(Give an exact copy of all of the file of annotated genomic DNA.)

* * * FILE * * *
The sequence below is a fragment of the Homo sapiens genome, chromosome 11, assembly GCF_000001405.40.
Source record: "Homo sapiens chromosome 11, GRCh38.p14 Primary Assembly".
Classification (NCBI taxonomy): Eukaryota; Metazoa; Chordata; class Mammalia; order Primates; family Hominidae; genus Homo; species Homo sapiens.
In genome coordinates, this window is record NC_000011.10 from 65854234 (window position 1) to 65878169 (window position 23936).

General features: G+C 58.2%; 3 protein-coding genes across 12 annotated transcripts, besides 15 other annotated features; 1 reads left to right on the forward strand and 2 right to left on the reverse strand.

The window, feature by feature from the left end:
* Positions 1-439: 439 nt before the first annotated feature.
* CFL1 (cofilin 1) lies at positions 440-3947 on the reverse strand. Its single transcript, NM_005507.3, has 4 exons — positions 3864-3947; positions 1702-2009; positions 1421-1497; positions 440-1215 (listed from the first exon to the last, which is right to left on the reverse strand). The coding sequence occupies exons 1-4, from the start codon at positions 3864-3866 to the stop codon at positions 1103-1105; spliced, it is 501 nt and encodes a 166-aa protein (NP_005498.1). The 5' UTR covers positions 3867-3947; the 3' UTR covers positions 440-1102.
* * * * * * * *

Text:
The sequence below is a fragment of the Homo sapiens genome, chromosome 11, assembly GCF_000001405.40.
Source record: "Homo sapiens chromosome 11, GRCh38.p14 Primary Assembly".
Classification (NCBI taxonomy): Eukaryota; Metazoa; Chordata; class Mammalia; order Primates; family Hominidae; genus Homo; species Homo sapiens.
In genome coordinates, this window is record NC_000011.10 from 65854234 (window position 1) to 65878169 (window position 23936).

General features: G+C 58.2%; 3 protein-coding genes across 12 annotated transcripts, besides 15 other annotated features; 1 reads left to right on the forward strand and 2 right to left on the reverse strand.

The window, feature by feature from the left end:
* Positions 1-439: 439 nt before the first annotated feature.
* CFL1 (cofilin 1) lies at positions 440-3947 on the reverse strand. Its single transcript, NM_005507.3, has 4 exons — positions 3864-3947; positions 1702-2009; positions 1421-1497; positions 440-1215 (listed from the first exon to the last, which is right to left on the reverse strand). The coding sequence occupies exons 1-4, from the start codon at positions 3864-3866 to the stop codon at positions 1103-1105; spliced, it is 501 nt and encodes a 166-aa protein (NP_005498.1). The 5' UTR covers positions 3867-3947; the 3' UTR covers positions 440-1102.